Scared of importing headlights from Japan, to get the darker headlights styling? Don't like the offerings available in our Western counries? Here's the solution.
If you're anything like me, you will know that chrome only looks good on some cars. On other cars, chrome looks fake and disgusting. Melons' Better Driving author and student, Andrew Hughes, agrees that chrome only really looks good on some cars. I jokingly asked him "does chrome look good on any cars?"
"Only some," he replied.
"Yeah, only 1970s muscle cars." I jokingly added. Ever since the end of the 1970s, chrome has been a high-risk modifcation that no one wanted on their cars, except the people who wanted to mimick the style of 1970s muscle cars.
However, the popularity of chrome within the USA, and Canada, in the 1970s, really changed the way that Japan and other Asian countries think about North American automotive styling. Asian coutnries were, and still are, convinced that Western cultures love everything to be chrome and "blingy." Even the word "bling" fell out of favour in the late 2000s. The idea of still having chrome everywhere on cars nowadays? Horrifying! We don't want that.
So, when I found out that my friend agreed, that chrome was tacky and out-of-place on modern cars, I agreed to help him paint the internals of the headlights housings. ...The first step, however, was convincing him that you could - in fact - open up the headlight housings and pull them apart.
The plan my friend had concocted, was to save for many weeks and replace his headlight housings with aftermarket headlights, or import some different headlight housings. The ones we get in Canada and USA are horrible, but you can't exactly open up the headlight housings, can you? They come as an assembly.
Well, no, they do come as an assembly, but that can be disassembled. All you need is a Phillips screwdriver and an oven. Remove the entire headlight assembly from the car, preheat the oven to about 150 degrees Fahrenheit, or about 60 degrees Celsius, remove all of the Phillips screws, and stick the headlight assembly in the oven for about 15-20 minutes. Seriously. This melts the glue that seals the headlight housing, meaning that it can be pulled apart. The glue is malleable, thereafter, meaning that you can peel it apart, too, and reshape the glue, if you need to.
While you're pulling them apart, work slowly. If things start to grip together, put the assembly back in the oven. Keep the temperature low, to prevent damage to the headlight housing. Never go above 180 degrees Fahrenheit.
When you peel the assembly apart, you're greeted with more screws, all of which hold different coloured pieces of the headlight together. The reflective bulb housing parts should be put aside and not painted. You can only paint the bezels safely. Everything else will make your headlights stop working. Don't let that dissuade you, though. Just use caution. Ask yourself which parts are vital to the function of the headlights, and which parts are there as decoration?
Pull every part aside for painting, and paint them to your desired colour choice separately. We chose a nice gloss piano black, which makes these headlights look perfectly factory fresh, while still making them more appealing. The chrome had to go, and the black paint makes it blend nicely with the pre-existing gloss black of the headlight housing, as well as the paint of the car itself.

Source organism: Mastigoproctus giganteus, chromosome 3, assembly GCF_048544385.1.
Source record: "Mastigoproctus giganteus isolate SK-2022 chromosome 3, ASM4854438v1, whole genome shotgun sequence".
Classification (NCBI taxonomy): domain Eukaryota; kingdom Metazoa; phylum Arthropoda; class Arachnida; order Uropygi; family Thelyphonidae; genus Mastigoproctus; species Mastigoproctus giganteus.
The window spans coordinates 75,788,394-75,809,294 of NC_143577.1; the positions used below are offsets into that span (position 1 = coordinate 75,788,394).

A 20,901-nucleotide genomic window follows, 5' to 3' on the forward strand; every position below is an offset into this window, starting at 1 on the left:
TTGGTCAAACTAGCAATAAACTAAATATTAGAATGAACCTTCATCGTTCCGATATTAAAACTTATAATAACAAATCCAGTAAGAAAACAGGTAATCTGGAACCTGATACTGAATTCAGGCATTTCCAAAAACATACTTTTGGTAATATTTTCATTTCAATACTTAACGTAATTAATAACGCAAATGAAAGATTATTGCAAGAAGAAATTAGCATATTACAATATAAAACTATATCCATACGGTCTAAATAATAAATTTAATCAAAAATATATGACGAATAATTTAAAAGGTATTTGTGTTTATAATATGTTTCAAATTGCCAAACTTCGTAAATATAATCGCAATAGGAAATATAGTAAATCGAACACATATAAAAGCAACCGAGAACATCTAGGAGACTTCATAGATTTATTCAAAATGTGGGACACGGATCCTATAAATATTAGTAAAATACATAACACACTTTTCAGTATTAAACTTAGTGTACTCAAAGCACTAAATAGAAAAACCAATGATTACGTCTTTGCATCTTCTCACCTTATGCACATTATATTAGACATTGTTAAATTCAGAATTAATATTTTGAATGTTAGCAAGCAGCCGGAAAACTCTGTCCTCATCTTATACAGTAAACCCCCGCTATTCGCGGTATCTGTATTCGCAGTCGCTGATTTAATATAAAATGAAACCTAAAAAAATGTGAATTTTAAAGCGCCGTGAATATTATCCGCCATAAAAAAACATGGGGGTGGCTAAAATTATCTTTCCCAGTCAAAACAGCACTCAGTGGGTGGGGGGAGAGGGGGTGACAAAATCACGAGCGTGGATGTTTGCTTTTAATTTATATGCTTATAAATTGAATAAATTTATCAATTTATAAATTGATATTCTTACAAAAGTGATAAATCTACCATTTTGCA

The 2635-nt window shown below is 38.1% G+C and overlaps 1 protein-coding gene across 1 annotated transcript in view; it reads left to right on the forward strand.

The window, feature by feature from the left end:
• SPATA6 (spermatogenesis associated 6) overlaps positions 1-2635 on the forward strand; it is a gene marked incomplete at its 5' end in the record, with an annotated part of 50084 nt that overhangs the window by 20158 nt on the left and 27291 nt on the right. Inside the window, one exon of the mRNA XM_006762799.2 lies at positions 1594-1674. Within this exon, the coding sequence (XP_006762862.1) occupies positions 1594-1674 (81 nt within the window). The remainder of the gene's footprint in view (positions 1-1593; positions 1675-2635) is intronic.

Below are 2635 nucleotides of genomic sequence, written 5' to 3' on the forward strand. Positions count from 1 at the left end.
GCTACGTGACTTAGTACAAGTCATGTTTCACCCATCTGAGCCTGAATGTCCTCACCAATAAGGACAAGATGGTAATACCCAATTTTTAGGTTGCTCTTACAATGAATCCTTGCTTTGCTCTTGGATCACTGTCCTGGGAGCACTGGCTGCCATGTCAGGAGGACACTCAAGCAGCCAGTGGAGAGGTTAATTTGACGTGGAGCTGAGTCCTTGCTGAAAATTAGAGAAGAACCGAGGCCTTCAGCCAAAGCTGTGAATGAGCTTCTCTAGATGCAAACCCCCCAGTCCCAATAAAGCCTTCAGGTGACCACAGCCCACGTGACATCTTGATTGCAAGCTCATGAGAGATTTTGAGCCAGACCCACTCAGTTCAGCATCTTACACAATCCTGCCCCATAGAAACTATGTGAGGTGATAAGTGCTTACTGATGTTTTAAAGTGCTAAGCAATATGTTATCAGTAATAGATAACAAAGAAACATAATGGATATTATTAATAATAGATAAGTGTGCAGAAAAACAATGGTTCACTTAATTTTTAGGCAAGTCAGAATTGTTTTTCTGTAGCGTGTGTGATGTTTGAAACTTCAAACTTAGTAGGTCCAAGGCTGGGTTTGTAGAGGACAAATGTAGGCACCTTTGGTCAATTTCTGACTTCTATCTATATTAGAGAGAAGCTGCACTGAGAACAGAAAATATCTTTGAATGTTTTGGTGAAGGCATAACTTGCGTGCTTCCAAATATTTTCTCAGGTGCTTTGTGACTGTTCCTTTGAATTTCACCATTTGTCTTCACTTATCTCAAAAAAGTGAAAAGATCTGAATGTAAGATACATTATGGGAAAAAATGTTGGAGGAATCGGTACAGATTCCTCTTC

The amount of chrome is now sincerely diminished, and the special-edition effect we are hoping to create with this car is underway. This still looks like it came out of the factory this way. However, it isn't how it came from the factory, and only those who really know about the cars will understand why it looks so good. It flies under the cop-radar, by being legal, while still being stylish.
But this doesn't mean that you're limited to just doing black. You can do whichever colour you want... It just looks less factory-fresh when you use red, as in the photo below.
And this isn't specific to any one particular type of car, either. I pulled my headlight housings apart on my old 2005 Subaru Impreza 2.5RS, in order to retrofit some HID projectors for rally/rallycross things. I needed much more light output, but without any aerodynamic drag, and I also needed to keep it legal. So, the HID projector retrofit meant that the HID system would be kept legal, while still allowing me to have auxiliary lights for extra rally lighting. Those high-beams emitted from those factory housings were incredible. They were on par with the full rally systems that rally cars use, but without the aerodynamic drawbacks. They also looked very amazing.
At the very end, once everything is bolted back in place, when it's time to reseal the housings, put them back in the oven, repeating the process of heating them, so that the glue will settle. Screw the housings closed again. You're done! It's as simple as that.
In summary, you don't have to worry about that trip to Japan to find rare headlights, if you don't want to. Instead, just grab a can of paint, stuff your headlights in the oven, put in some elbow grease, and work slowly. Thin coats always work better, in regards to painting. The results might be better, and easier, than importing JDM/KDM lights. Plus, DIY always gets more street cred, right?